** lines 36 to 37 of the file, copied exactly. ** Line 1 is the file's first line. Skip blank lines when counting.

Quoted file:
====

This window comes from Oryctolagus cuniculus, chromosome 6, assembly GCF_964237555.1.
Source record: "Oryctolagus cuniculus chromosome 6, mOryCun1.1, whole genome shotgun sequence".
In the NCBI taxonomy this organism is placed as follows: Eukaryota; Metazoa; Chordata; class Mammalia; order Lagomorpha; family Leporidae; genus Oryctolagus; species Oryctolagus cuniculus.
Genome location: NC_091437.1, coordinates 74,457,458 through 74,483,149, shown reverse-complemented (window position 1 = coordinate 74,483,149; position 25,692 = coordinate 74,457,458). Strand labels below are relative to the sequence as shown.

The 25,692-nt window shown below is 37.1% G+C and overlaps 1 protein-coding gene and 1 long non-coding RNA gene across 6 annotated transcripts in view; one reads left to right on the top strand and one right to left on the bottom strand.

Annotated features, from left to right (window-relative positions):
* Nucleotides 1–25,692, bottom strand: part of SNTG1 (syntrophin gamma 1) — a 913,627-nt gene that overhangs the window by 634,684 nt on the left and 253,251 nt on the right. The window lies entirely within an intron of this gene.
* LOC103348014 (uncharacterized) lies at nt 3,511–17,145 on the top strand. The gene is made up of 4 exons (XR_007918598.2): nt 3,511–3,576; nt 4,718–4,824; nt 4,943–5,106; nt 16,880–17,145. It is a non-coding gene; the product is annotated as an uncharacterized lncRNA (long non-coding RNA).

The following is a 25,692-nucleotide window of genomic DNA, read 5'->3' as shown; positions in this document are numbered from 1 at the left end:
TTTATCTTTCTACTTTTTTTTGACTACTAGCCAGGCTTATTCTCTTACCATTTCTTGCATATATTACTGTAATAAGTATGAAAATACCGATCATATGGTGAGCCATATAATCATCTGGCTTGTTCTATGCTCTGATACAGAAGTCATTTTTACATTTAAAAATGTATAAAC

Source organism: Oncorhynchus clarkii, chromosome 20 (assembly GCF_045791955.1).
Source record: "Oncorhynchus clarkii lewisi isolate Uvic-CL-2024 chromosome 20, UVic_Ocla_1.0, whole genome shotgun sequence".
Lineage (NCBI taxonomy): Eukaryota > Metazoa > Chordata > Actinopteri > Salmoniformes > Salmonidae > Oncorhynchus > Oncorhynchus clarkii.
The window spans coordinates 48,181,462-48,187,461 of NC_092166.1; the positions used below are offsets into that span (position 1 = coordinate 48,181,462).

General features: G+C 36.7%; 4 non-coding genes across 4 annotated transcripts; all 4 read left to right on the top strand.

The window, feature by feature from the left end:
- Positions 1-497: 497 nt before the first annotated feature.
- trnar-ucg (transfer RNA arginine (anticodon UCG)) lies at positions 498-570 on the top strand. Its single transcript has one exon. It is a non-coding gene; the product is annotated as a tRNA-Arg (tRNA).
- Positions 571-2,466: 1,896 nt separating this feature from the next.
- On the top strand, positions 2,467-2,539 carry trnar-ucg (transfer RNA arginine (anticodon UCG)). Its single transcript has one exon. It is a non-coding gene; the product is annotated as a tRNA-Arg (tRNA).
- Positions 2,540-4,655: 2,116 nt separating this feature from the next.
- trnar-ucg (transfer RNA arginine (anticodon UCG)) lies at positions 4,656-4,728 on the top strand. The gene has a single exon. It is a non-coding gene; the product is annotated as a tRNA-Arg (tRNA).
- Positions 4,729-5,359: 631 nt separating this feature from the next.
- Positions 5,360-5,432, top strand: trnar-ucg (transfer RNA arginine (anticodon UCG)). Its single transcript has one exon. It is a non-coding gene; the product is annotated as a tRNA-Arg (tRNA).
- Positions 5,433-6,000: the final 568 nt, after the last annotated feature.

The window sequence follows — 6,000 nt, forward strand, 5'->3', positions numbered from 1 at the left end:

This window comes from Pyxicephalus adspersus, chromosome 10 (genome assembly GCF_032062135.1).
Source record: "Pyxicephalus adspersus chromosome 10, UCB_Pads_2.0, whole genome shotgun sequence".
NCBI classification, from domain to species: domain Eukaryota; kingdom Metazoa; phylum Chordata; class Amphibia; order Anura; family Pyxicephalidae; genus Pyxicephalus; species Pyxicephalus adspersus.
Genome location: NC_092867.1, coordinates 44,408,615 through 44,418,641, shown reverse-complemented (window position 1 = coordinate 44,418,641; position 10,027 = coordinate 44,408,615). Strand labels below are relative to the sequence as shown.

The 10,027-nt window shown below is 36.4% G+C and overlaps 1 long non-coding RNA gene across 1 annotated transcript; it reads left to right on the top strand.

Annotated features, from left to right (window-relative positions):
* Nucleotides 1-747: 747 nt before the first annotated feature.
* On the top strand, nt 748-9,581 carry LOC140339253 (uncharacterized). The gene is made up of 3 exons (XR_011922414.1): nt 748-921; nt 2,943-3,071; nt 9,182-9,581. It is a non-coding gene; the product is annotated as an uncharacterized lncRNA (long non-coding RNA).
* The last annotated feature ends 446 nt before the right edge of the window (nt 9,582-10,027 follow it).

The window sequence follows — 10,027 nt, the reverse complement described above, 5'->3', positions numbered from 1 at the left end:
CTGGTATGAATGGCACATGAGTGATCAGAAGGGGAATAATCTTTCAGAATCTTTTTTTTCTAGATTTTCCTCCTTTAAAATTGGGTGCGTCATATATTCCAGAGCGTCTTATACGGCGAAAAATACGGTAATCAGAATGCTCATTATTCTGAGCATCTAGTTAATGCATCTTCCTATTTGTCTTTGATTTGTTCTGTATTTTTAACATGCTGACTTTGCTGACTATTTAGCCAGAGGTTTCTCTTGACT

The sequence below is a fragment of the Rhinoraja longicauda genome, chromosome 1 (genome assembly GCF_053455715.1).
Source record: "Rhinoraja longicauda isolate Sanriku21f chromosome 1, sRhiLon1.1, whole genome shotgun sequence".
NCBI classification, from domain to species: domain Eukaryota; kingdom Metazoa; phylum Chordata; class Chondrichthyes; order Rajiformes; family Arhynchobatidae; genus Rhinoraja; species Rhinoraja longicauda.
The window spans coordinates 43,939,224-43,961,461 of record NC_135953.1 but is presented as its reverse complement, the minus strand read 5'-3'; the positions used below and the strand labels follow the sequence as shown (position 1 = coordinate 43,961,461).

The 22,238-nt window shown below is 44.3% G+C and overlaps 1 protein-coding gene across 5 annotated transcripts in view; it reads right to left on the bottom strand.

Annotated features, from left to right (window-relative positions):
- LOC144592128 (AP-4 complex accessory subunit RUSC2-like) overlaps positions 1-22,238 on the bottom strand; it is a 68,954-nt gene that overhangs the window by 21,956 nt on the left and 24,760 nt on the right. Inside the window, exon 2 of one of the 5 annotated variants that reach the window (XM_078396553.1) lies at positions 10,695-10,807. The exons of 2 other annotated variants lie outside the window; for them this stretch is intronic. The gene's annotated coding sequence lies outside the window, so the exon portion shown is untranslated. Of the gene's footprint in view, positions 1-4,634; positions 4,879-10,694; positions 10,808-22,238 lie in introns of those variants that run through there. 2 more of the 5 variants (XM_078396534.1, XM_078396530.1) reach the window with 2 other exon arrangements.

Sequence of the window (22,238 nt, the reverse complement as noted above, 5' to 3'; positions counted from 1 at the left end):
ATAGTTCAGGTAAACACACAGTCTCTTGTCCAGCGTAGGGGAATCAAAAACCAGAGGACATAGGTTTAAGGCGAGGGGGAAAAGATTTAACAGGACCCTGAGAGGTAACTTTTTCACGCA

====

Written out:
The window sequence follows — 10,027 nt, the reverse complement described above, 5'->3', positions numbered from 1 at the left end:
CTGGTATGAATGGCACATGAGTGATCAGAAGGGGAATAATCTTTCAGAATCTTTTTTTTCTAGATTTTCCTCCTTTAAAATTGGGTGCGTCATATATTCCAGAGCGTCTTATACGGCGAAAAATACGGTAATCAGAATGCTCATTATTCTGAGCATCTAGTTAATGCATCTTCCTATTTGTCTTTGATTTGTTCTGTATTTTTAACATGCTGACTTTGCTGACTATTTAGCCAGAGGTTTCTCTTGACT